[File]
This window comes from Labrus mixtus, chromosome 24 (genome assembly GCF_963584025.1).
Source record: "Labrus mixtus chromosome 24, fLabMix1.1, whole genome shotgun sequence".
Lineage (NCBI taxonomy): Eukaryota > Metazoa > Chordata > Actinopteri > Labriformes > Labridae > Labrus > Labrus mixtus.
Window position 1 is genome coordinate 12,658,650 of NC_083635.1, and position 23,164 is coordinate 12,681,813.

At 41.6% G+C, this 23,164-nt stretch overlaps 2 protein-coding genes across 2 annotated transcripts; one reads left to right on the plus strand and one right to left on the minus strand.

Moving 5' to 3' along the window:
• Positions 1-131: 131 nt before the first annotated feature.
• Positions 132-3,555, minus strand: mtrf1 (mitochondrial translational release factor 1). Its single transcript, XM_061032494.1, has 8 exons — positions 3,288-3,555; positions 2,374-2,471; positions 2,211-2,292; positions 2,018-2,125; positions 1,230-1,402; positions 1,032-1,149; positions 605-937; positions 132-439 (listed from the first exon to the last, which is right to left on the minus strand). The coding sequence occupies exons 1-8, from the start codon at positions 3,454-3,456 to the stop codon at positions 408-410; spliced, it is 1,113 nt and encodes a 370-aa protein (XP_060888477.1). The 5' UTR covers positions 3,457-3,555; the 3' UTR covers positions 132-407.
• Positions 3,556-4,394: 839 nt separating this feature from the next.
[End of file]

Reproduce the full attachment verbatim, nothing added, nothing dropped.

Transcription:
This window comes from Labrus mixtus, chromosome 24 (genome assembly GCF_963584025.1).
Source record: "Labrus mixtus chromosome 24, fLabMix1.1, whole genome shotgun sequence".
Lineage (NCBI taxonomy): Eukaryota > Metazoa > Chordata > Actinopteri > Labriformes > Labridae > Labrus > Labrus mixtus.
Window position 1 is genome coordinate 12,658,650 of NC_083635.1, and position 23,164 is coordinate 12,681,813.

At 41.6% G+C, this 23,164-nt stretch overlaps 2 protein-coding genes across 2 annotated transcripts; one reads left to right on the plus strand and one right to left on the minus strand.

Moving 5' to 3' along the window:
• Positions 1-131: 131 nt before the first annotated feature.
• Positions 132-3,555, minus strand: mtrf1 (mitochondrial translational release factor 1). Its single transcript, XM_061032494.1, has 8 exons — positions 3,288-3,555; positions 2,374-2,471; positions 2,211-2,292; positions 2,018-2,125; positions 1,230-1,402; positions 1,032-1,149; positions 605-937; positions 132-439 (listed from the first exon to the last, which is right to left on the minus strand). The coding sequence occupies exons 1-8, from the start codon at positions 3,454-3,456 to the stop codon at positions 408-410; spliced, it is 1,113 nt and encodes a 370-aa protein (XP_060888477.1). The 5' UTR covers positions 3,457-3,555; the 3' UTR covers positions 132-407.
• Positions 3,556-4,394: 839 nt separating this feature from the next.